1990-02-01

Warmup Characteristics of a Spark Ignition Engine as a Function of Speed and Load 900683

The warmup characteristics of an engine have an important impact on a variety of design issues such as performance, emissions and durability. A computer simulation has been developed which permits a detailed transient simulation of the engine warmup period from initial ambient conditions to a fully warmed up state. The simulation combines a detailed crankangle-by-crankangle calculation of in-cylinder processes and of engine air flow, with finite element heat conduction calculations of heat transfer from the gases, through the structure to the coolant. The paper describes one particular application of the simulation to the warmup of a 2.5ℓ spark ignited engine from cold start to a fully warmed up state at several speeds ranging from 1600 to 5200 rpm and loads ranging from 25% to 100% at each speed. The response of structure temperatures, charge temperature at IVC and of the exhaust temperature has been calculated and is documented in terms of characteristic warmup times.
ENGINE WARMUP from cold start is one of the critical periods in engine operation. It is during this period, that engines emit the largest fraction of unburned hydrocarbons, experience significant cylinder wear, have high cylinder gas blowby, and fuel economy is negatively affected by high friction and by rich operation needed to overcome poor combustion. (A separate, but related issue, is the time required for engine response to throttle changes.) A variety of key design issues are thus related to this operating period, and much developmental time is devoted to controlling the adverse impact of warmup.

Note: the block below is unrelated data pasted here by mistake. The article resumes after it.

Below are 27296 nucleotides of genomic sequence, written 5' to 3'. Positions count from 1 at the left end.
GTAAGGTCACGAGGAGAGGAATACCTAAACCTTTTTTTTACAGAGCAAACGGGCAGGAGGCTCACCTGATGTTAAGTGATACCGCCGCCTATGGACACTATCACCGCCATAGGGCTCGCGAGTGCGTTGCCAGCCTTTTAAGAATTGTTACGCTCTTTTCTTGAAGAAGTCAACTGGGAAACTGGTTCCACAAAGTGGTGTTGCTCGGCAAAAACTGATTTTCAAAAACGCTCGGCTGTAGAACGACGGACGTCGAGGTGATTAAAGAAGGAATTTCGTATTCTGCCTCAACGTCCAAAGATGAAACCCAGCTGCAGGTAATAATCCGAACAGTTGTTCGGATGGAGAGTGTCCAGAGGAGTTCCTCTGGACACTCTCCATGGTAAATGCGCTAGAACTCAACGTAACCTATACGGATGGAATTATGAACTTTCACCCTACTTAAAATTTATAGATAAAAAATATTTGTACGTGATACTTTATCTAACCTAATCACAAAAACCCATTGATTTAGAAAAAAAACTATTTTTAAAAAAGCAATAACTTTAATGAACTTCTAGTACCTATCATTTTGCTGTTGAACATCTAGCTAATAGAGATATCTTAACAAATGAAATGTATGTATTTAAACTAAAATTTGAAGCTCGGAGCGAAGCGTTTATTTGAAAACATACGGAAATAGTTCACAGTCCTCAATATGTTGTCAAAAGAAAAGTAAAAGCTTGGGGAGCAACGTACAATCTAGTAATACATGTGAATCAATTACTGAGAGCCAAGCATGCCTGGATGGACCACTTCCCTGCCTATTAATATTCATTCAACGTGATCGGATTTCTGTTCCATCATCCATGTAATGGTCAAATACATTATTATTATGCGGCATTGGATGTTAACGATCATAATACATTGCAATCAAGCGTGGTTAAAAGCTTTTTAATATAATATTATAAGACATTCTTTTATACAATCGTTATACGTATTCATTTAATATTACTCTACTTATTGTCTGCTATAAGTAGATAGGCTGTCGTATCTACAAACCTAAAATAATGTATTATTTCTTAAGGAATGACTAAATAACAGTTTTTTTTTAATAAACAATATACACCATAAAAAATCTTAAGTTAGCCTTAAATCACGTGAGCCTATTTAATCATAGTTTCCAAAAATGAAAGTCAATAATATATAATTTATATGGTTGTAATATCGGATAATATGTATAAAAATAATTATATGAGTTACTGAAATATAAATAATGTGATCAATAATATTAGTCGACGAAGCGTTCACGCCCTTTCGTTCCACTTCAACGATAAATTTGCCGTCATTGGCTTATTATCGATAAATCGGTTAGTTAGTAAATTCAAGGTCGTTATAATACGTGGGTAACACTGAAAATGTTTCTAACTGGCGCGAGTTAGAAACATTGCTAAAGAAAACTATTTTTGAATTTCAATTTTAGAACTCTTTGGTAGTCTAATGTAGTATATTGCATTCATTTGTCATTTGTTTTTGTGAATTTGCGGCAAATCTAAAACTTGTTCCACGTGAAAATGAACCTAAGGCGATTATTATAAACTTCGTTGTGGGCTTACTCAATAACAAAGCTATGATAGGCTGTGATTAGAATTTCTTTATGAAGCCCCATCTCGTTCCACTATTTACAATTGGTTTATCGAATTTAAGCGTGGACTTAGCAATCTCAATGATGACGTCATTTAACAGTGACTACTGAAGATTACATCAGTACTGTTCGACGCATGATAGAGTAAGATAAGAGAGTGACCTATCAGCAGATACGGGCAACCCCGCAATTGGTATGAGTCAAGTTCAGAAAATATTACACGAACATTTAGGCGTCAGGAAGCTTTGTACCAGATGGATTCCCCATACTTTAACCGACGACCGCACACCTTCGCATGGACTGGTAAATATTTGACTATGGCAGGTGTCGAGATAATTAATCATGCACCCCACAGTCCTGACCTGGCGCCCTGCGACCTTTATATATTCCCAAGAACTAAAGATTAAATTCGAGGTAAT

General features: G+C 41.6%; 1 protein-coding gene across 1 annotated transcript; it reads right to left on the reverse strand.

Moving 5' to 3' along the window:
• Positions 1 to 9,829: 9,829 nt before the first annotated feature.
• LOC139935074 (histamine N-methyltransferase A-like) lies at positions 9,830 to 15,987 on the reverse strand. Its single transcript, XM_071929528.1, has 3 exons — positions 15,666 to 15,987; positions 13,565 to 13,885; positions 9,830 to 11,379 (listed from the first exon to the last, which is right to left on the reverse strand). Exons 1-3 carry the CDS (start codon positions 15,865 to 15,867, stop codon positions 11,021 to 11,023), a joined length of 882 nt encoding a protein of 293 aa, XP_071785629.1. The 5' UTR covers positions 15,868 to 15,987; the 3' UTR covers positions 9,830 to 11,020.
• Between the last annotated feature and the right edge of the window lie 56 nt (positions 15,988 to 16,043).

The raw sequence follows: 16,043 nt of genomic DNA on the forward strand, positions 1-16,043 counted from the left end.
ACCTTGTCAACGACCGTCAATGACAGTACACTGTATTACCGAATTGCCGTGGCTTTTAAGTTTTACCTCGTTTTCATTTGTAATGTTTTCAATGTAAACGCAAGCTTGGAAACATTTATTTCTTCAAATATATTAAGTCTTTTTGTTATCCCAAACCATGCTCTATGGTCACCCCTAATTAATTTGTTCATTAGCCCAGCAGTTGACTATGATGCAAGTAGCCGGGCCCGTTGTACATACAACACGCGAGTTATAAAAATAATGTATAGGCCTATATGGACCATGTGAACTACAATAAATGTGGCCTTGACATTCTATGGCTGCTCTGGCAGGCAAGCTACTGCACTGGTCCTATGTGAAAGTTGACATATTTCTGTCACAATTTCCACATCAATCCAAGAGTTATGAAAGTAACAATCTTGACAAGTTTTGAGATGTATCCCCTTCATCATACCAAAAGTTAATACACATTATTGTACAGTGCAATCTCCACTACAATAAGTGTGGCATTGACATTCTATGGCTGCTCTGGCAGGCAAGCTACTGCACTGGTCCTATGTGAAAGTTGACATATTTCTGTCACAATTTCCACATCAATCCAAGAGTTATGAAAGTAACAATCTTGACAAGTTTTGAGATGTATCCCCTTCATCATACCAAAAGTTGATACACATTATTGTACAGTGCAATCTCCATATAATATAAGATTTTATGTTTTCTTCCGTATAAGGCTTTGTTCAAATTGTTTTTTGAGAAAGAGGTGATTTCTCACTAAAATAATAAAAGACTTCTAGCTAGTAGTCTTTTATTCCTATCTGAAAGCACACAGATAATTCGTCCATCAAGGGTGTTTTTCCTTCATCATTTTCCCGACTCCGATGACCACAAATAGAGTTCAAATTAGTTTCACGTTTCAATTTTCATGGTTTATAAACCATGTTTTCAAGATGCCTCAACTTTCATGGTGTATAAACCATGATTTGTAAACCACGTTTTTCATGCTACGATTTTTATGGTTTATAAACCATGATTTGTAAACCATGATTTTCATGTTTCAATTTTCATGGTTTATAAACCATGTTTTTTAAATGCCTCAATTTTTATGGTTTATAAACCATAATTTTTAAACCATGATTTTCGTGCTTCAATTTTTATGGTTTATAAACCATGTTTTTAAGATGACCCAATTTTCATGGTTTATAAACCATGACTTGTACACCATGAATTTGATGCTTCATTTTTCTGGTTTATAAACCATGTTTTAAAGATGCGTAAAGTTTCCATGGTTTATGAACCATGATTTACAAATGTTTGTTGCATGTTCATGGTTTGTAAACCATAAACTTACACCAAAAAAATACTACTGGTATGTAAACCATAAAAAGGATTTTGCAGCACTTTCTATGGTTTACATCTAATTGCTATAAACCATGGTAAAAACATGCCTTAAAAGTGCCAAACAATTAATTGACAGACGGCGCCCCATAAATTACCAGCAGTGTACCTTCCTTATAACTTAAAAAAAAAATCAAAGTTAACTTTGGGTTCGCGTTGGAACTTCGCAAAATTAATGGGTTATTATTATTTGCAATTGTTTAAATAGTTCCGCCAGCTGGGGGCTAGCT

This developmental effort can be assisted by means of a computer simulation which can represent in detail the heat transfer process in an engine, including the transient aspects such as thermal inertia of the engine structure. The simulation also has to have the capability to represent the processes affected by the warmup, such as piston/ring/cylinder tribology, charge temperature, turbocharger dynamics, blowby, and component distortion. This paper describes the progress made in the development of such a simulation and illustrates its use on an application to a spark ignited engine.

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